The descent down the West Maroon Creek valley stretches on a bit longer than I expect. At times the brush is so thick and deep that I can't see my feet and I pray to not trip on a rock. I encounter hiker after hiker making their way up the valley. Many are burdened by impossibly large packs and I try not to be smug about the paucity of goods I carry: one 16 oz bottle, one 3 oz jacket never retrieved from where I tucked it into my wasteband this morning, the foil from four 1.1 oz GUs.
Finally, Maroon Lake is in sight, but my legs feel so good, and the morning is so flawless that I am almost saddened by the end of the run. Four hours, 46 minutes, and 55 seconds after leaving the trailhead, I am back. I jog a 15 minute cooldown and resist the urge to log still more time. I am satiated, though, and I need to save some of this feeling for next weekend's race and return to the Pacific Northwest.
Wednesday, July 15, 2009
(On Massive--I just can't get enough of that mountain. Photo: Marco Peinado.)
Once, a Colorado Springs reporter called me in order to comment on this particular feeling, of the sensation of being so physically adroit at a given task that focus and consciousness seemingly cease to exist. Scratch that, seem to exist on a much higher plane, rather. At the time, I was living and going to school in Bozeman, MT. I was studying for a mid-term in the campus library, so I went outside to take the call. Except that I had to hang up because I needed to walk on crutches to leave the building. And my foot was in a boot because over a month earlier I had been experiencing one of those ineffable moments during a run when I stepped on a rock and something gave way in that foot and it would be months before it was right again and I would feel that way again. And there was frozen slush on the ground. And night was descending so it was bitterly cold out because it was Montana in the winter. And yet, the feeling he wanted me to describe is so non-subtle, so singular, that I had no problem conjuring the notion of the concept, despite being so far removed from experiencing it. Distance from the flow of running does not lessen the emotional impact it has on me; I never forget.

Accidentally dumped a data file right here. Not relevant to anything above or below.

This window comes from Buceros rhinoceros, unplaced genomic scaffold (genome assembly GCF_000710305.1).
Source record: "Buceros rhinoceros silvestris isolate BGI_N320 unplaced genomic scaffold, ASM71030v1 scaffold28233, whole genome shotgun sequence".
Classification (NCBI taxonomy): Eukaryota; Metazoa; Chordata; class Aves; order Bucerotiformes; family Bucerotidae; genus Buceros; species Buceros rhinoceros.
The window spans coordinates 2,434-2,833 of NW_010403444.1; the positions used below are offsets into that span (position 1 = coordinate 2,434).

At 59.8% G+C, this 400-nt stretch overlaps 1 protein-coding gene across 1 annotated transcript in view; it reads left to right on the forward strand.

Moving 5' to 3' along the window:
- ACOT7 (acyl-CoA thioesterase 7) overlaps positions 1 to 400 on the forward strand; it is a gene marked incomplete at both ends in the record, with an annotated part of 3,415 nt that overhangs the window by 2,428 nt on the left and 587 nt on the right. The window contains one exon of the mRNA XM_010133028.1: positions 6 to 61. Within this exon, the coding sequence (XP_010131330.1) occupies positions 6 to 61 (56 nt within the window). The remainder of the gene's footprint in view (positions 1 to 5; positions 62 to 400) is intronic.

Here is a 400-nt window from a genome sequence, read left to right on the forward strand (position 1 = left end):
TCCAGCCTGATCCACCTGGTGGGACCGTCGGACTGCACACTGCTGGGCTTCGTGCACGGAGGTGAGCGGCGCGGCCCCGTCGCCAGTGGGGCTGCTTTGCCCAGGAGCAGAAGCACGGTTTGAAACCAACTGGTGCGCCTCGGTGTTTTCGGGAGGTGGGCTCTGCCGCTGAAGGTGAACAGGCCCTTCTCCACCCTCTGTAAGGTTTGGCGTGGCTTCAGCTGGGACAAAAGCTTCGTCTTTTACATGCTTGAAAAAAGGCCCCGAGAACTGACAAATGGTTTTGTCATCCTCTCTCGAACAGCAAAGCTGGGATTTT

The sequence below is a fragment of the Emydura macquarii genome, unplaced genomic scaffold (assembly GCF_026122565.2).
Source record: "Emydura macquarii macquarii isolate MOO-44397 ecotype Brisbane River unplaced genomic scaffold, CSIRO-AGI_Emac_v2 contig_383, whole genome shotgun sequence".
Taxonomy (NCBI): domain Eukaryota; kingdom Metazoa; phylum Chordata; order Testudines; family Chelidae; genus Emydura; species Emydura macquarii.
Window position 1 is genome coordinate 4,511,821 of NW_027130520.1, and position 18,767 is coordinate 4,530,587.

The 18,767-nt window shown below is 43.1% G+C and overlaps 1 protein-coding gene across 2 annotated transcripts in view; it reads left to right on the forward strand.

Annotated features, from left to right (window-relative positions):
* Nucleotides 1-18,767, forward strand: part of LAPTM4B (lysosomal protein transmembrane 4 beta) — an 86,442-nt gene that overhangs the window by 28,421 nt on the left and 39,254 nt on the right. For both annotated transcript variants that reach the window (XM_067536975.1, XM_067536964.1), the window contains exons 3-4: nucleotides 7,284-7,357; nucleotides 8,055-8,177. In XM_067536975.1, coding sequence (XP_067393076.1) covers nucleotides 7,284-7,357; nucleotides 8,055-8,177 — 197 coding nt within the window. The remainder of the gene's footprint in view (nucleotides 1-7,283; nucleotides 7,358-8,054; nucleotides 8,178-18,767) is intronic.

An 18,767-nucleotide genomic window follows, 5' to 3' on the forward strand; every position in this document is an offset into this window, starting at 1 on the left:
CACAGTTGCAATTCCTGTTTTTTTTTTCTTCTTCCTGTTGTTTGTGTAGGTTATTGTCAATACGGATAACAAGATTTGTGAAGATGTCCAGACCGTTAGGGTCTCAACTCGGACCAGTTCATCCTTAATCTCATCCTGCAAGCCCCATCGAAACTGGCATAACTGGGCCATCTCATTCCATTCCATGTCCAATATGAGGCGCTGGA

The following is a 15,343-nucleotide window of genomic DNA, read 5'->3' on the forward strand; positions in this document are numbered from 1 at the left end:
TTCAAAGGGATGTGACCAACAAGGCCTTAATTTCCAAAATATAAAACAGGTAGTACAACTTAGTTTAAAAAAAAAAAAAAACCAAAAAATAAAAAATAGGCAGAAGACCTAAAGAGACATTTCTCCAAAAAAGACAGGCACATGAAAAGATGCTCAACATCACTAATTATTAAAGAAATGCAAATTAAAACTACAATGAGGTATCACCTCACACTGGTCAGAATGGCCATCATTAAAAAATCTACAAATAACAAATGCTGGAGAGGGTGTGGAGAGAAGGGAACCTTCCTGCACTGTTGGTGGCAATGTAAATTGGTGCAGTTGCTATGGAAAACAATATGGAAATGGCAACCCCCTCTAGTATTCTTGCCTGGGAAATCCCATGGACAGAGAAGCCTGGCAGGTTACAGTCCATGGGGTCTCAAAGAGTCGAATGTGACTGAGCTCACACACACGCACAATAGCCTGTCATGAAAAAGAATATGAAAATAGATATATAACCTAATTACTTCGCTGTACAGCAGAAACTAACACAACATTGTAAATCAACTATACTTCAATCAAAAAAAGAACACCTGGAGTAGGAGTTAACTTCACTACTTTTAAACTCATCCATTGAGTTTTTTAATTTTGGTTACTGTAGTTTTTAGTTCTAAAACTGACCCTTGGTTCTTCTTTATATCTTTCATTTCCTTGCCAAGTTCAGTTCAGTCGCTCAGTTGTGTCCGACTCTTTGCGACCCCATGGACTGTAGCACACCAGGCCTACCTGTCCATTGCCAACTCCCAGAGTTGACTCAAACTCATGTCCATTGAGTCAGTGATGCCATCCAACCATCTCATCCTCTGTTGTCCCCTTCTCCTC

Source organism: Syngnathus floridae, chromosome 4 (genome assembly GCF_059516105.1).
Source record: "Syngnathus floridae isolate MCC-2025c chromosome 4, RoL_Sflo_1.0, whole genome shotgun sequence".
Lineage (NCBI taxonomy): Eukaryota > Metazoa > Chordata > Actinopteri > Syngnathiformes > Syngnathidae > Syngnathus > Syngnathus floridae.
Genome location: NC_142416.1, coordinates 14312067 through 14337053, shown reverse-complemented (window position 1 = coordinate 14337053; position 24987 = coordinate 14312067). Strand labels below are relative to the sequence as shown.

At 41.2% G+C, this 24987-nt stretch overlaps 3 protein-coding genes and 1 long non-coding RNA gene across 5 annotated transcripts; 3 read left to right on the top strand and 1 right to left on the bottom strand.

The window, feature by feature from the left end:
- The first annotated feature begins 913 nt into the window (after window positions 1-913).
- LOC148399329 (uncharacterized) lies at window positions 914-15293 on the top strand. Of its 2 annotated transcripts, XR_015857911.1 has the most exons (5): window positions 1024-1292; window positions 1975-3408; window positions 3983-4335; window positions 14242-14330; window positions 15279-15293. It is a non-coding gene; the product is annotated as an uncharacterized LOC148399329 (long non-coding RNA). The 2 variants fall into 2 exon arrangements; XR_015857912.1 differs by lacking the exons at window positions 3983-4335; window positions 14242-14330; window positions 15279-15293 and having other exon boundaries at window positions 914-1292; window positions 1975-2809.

I remember an October evening in Tyndall, South Dakota. In 1998, a bridge was built across the enormously formidable Missouri River, approximately two miles east of my home town of Niobrara, Nebraska. At this point in the Missouri, the river is over a mile wide. Think, for a moment, about a river that size. And then, try to imagine the reasoning for spanning a waterway of such breadth with a man-made structure. What was on the northern bank, opposite of the ~400 person hamlet of Niobrara, that was so important to reach? Some fantastic, 100 foot high, cream-colored chalkstone bluffs (type location for the Niobrara shale formation locally found in the Garden of the Gods). A cattle pasture. Some red cedars. That's about it. But, I digress.
(A quick aside: as I sit here leaning against the outdoor wall of the Lake County Public Library, plugged into the only outdoor outlet on the building, two volunteers are on their knees on the library's meager lawn, picking up, by hand, cottonwood tree cotton. This is what draws me to small communities like Leadville and my home town of Niobrara--the sense of ownership, and pride in simple values, that still reign among the citizenry.)
On this particular evening, I was doing a session of 3x1mile with a full mile's jog between each one, the idea being to allow one to really get cranking, stretch the legs, blow the tubes out, test the limits. With my Dad standing track-side yelling splits I breezed through the night, breaking 5:10 for each one at a time when my mile PR was barely sub-5 (regularly under-performing during races would be an unfortunate trend that I would carry with me into college).
During that workout, I had it. The glorious ability to make everything hurt like all get out---in a good way. Not, in a like, oh my god, the well is dry, in fact, not only is the well dry but I'm scraping frantically at the dusty basement of the well, yearning for the tiniest seep, desperate for moisture, ravenous for one final drip kind of way that I associate with iron deficiency, mononucleosis, or extreme overtraining. Instead, this is the kind of strain that isn't strain. It's pleasure, and limitless, and rife with effort, but the fruits are so much more than you imagined. You feel as if you can run forever.
(Feeling the flow above tree-line on Mt. Massive. Photo: Marco Peinado)
And that is how running on Mt. Massive was this morning. Rife with effort, but infinitely sustainable. These are the days for why I do this. These are the days that make me know I am a runner. Everything is so easy, so right, so in its place, that nothing else but pouring down (or up) a trail would make sense.